Why This Project Matters

The Trail Plan developed expands upon a 15-year vision to braid together a network of trails, water trails and greenways into an interconnected system over the next 10-20 years. It recommends future trails be selected based on connectivity, feasibility, access to natural and historic assets, accessibility, community support and funding. The Trail Plan also calls for improved signage, maps and support infrastructure and notes the need for increased partnerships, communication, branding and marketing and outreach.

Today, Rockbridge continues to fulfill the projects and priorities from the Trail Plan. Full development of the Trail Plan offers great potential for increased economic returns throughout the Rockbridge Area, and will positively impact community health by curbing inactivity in Rockbridge County, where over 32% of residents report high blood pressure.

People of color account for nearly 40 percent of the U.S. population, but only 20 percent of the annual visitors to national parks. Similarly, people of color are largely underrepresented in natural resource degree programs and environmental and natural resource-based careers, comprising only 12.4% of environmental nonprofits, 15.5% of environmental government agencies and 12% of environmental foundations. In North Carolina, the numbers are even more stark, with people of color accounting for only 10% of the NC State Park system and 5% of NC Forest Service staff. 

Our Growing an Outdoor Generation initiative is working to address these inequities by engaging underrepresented youth, primarily youth of color and youth in rural areas, and giving them opportunities to experience the outdoors and connect with natural resource-based careers.


Our Role

With $10,000 in funding from Patagonia, Resourceful Communities will foster partnerships with youth-focused grassroots organizations and more than 60 low-income youth of color and rural youth to:

  • Engage in nature through a series of 6-8 environmental/ outdoor education field trips across NC, where youth will explore and become familiarized with outdoor opportunities and skills.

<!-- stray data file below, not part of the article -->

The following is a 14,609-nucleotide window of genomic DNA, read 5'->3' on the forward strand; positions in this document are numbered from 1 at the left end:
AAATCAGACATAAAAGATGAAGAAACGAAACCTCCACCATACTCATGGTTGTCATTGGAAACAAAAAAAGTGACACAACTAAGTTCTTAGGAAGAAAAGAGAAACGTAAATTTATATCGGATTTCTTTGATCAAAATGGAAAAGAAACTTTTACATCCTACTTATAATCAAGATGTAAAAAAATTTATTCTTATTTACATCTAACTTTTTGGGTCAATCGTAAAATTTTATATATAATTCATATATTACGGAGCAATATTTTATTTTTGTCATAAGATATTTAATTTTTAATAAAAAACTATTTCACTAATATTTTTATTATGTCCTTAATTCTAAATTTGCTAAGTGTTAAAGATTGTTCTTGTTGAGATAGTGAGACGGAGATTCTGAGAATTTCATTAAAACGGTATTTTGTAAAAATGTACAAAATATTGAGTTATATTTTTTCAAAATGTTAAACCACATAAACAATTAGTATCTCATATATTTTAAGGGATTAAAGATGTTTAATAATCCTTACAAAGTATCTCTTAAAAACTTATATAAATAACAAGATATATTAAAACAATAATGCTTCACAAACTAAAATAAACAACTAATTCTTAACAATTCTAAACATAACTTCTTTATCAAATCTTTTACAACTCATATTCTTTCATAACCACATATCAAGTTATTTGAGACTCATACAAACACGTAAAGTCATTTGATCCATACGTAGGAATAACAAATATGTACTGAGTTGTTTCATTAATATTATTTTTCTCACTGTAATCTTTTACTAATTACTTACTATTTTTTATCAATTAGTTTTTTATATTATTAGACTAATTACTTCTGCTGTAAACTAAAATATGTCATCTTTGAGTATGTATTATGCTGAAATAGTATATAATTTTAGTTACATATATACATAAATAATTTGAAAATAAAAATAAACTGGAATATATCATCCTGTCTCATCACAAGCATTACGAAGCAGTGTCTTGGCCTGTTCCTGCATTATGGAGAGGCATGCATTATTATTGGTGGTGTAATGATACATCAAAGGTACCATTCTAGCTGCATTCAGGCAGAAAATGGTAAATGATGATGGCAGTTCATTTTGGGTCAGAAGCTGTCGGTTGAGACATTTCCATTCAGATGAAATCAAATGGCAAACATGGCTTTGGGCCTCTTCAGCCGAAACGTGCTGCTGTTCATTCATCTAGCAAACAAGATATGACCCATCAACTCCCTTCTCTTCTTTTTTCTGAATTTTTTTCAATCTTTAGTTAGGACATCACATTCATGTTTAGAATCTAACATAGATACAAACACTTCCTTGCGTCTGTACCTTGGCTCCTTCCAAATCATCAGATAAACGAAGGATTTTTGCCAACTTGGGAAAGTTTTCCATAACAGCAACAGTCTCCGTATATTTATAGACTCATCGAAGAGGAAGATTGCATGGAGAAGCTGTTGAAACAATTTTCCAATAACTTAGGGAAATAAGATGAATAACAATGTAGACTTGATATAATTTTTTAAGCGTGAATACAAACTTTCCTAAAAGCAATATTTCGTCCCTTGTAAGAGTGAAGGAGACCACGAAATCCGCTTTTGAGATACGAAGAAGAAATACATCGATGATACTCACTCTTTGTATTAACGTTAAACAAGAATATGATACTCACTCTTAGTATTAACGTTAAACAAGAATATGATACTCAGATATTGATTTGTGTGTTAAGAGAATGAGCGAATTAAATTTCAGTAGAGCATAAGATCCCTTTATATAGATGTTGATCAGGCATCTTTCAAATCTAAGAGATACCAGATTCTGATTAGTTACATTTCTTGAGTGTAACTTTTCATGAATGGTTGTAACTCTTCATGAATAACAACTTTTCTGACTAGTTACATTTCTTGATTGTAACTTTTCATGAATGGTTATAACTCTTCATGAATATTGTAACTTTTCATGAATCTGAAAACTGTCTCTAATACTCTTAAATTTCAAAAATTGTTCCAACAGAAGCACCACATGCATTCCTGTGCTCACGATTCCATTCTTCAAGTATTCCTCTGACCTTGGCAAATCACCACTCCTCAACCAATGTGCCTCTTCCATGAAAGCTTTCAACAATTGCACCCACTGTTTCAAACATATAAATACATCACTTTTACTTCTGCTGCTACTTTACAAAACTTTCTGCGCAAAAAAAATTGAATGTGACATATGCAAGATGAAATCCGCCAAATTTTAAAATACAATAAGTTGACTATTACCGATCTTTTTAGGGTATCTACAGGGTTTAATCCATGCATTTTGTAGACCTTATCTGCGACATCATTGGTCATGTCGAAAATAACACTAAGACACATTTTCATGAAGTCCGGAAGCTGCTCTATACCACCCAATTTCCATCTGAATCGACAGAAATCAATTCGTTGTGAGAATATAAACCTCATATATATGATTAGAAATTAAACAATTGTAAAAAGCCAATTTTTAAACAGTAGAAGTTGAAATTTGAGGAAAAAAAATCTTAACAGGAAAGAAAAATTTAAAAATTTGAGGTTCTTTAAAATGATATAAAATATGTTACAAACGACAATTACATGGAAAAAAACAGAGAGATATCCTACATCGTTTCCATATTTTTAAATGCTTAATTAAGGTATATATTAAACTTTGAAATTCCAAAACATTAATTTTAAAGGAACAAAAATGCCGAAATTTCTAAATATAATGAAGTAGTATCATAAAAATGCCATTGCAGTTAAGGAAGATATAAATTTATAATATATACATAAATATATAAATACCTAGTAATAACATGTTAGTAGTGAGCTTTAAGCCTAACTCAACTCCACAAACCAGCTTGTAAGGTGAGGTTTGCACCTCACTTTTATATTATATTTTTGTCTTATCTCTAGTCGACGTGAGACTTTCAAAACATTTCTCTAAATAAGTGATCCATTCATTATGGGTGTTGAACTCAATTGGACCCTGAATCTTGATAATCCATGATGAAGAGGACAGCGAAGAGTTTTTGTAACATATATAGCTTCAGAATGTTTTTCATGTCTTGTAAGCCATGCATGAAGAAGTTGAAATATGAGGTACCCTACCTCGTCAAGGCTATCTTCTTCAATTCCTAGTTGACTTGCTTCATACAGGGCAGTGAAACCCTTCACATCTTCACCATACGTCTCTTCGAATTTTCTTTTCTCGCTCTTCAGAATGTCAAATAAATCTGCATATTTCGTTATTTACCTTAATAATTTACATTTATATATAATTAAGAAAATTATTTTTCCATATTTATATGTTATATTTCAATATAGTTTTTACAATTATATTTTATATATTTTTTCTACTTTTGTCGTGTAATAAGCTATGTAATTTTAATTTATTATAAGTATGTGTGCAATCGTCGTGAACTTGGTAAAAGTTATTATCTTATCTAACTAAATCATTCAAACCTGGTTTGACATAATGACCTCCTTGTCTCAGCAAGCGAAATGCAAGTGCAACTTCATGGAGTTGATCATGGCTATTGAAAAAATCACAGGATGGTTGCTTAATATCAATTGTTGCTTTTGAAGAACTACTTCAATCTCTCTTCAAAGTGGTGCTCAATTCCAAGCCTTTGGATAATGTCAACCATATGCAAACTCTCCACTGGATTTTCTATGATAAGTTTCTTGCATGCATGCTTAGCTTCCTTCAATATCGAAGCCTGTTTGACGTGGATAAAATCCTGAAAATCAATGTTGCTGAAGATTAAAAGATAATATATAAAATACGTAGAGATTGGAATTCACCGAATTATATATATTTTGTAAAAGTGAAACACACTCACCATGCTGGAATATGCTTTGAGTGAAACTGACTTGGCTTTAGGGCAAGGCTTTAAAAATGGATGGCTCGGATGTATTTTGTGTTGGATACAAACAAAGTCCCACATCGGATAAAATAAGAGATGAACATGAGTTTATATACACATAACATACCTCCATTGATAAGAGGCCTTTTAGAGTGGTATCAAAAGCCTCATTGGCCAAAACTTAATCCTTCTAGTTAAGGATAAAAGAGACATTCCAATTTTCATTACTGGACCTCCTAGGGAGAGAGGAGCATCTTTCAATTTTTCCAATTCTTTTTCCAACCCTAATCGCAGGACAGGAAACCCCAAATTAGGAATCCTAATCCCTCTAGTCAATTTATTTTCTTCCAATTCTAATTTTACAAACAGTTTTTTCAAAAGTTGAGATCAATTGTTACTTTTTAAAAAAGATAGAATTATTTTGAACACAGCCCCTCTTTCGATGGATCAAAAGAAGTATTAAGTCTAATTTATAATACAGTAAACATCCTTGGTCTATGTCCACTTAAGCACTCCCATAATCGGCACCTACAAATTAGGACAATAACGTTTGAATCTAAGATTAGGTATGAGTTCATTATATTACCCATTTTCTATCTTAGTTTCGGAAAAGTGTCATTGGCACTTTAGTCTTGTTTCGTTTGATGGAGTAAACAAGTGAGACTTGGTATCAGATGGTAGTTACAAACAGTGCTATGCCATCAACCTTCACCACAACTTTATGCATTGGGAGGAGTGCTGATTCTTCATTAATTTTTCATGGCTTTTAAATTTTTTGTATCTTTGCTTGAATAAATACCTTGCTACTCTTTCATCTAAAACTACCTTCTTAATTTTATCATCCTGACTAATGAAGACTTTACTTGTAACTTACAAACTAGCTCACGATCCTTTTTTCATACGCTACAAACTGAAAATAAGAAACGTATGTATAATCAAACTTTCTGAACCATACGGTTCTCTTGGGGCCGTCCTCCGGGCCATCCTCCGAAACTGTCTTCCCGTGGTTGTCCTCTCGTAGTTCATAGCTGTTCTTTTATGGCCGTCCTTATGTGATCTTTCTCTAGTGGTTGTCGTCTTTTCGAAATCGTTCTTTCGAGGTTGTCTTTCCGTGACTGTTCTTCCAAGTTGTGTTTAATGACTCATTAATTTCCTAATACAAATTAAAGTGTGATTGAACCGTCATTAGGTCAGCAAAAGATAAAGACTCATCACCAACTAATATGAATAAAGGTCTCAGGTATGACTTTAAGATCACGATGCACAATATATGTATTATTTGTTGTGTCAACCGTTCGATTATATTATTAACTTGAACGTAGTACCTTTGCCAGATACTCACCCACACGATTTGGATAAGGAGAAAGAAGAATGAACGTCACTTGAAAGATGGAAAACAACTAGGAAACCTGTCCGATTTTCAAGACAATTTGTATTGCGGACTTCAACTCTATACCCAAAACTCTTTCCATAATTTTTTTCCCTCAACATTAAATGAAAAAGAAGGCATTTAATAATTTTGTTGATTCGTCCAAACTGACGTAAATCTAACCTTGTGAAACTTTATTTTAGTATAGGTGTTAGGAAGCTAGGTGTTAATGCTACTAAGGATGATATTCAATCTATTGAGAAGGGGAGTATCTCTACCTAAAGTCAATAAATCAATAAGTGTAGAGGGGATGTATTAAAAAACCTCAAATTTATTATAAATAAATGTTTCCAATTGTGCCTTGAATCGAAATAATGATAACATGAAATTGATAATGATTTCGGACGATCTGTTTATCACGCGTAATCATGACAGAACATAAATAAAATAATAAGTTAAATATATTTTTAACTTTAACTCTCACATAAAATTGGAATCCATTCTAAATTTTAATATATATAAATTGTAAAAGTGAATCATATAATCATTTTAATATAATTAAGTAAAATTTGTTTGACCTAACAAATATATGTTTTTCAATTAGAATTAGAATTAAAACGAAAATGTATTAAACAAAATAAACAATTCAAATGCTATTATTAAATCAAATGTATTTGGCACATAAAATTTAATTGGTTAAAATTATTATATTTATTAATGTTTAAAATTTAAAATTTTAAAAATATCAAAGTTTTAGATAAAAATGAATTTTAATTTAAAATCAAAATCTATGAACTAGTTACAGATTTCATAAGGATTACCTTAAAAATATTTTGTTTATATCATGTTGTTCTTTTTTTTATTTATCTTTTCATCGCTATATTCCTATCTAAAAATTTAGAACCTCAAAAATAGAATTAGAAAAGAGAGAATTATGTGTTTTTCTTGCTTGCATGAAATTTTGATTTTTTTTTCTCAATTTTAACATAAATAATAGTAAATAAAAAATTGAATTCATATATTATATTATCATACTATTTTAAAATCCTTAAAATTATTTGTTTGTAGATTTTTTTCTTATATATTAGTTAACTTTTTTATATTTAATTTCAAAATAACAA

• Deepen science exploration by completing a series of STEM-based curriculum programs at each visit, including biology, aquatics, natural history and more.
  • Explore professional development opportunities in natural sciences, including connecting with environmental professionals of color and engaging with targeted youth environmental programs and affinity groups to begin sustained engagement early. This multi-pronged approach, combined with community support in partnership with youth-serving organizations, will help address significant inequities in use and awareness of natural public spaces and natural resource careers.

 

Why This Project Matters

We’ve seen the need and important impact this can have for vulnerable communities across North Carolina. Our initiative is not only helping to diversify the next generation of environmental stewards, but also improving economic opportunities and positively impacting health outcomes and social equity.

 

BACKground

Cook County, Illinois is a unique place. With over 5.2 million people and 130 separate municipalities, including the city of Chicago, Cook County is the second most populous county in the U.S. It’s also home to the Forest Preserves of Cook County, which is one of the oldest and largest metropolitan open space agencies in the country. Currently, the Forest Preserves system includes over 70,000 acres, 300 miles of trails, 250 picnic groves and rich ecological biodiversity.


Our role

The Forest Preserves system is not equally distributed across Cook County. Recognizing the potential to address this inequity and acquire remaining undeveloped lands, the Forest Preserves retained The Conservation Fund for strategic land acquisition planning. The effort had a particular focus on Southeast Cook County because of its high opportunity and high need.